Lovelace Smokers Cohort (LSC)


 
The Lovelace Smokers Cohort (LSC), which has ~2,300 participants, was established in 2000 to study current and former smokers, and has longitudinal follow-up data. A high percentage of Hispanic participants allows studying the role of Mexican Hispanic ethnicity and the risk of developing COPD.
 

 
Clinical studies using the LSC database showed:
  1. Hispanic, compared to non-Hispanic white ethnicity is associated with reduced COPD risk and reduced decline in pulmonary function.
  2. Wood smoke exposure increases the risk of reduced lung function in cigarette smokers.  Based on these clinical findings, the role of wood smoke is being evaluated in detail in population-based studies, in animal models, and in cell and organ culture systems to identify the mechanisms involved.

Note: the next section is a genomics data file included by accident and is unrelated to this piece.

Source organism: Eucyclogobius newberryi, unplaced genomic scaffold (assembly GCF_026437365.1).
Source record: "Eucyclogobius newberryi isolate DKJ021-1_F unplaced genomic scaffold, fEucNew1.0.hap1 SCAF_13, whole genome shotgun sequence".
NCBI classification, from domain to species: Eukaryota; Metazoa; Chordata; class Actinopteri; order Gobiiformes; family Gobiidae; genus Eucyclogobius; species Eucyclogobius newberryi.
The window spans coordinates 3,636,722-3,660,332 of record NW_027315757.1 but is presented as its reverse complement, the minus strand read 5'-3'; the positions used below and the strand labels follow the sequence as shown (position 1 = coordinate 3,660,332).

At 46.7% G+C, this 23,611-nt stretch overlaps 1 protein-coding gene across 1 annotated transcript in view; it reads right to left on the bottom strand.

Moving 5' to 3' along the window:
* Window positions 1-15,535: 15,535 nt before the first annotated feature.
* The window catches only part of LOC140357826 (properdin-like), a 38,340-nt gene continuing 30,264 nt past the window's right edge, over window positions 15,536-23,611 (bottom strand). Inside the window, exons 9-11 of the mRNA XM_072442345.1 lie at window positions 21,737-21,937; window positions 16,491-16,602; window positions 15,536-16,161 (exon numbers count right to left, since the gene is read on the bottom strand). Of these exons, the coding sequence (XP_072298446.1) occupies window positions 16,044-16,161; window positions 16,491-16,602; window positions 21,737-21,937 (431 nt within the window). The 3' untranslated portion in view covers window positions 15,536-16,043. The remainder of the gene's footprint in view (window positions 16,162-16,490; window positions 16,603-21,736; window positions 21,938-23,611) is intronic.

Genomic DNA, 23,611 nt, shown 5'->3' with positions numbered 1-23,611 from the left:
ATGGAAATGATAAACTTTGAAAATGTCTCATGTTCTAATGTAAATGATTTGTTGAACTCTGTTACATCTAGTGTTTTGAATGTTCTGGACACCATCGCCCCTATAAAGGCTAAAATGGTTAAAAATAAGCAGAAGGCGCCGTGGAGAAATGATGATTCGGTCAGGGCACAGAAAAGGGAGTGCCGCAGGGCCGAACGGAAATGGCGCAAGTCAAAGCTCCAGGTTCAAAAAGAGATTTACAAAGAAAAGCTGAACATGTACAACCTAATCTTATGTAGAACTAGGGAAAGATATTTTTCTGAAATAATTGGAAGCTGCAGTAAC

3. A prospective study is ongoing to identify biomarkers within sputum that could predict lung cancer development in COPD patients.  Therefore, the association of epigenetic changes in sputum with COPD and how these changes link to lung cancer are being investigated.
  4. A study is ongoing to identify biomarkers within plasma of cigarette smokers that may predict rapid decline in lung function.
  5. The efficacy of known drugs is tested by screening large COPD databases.

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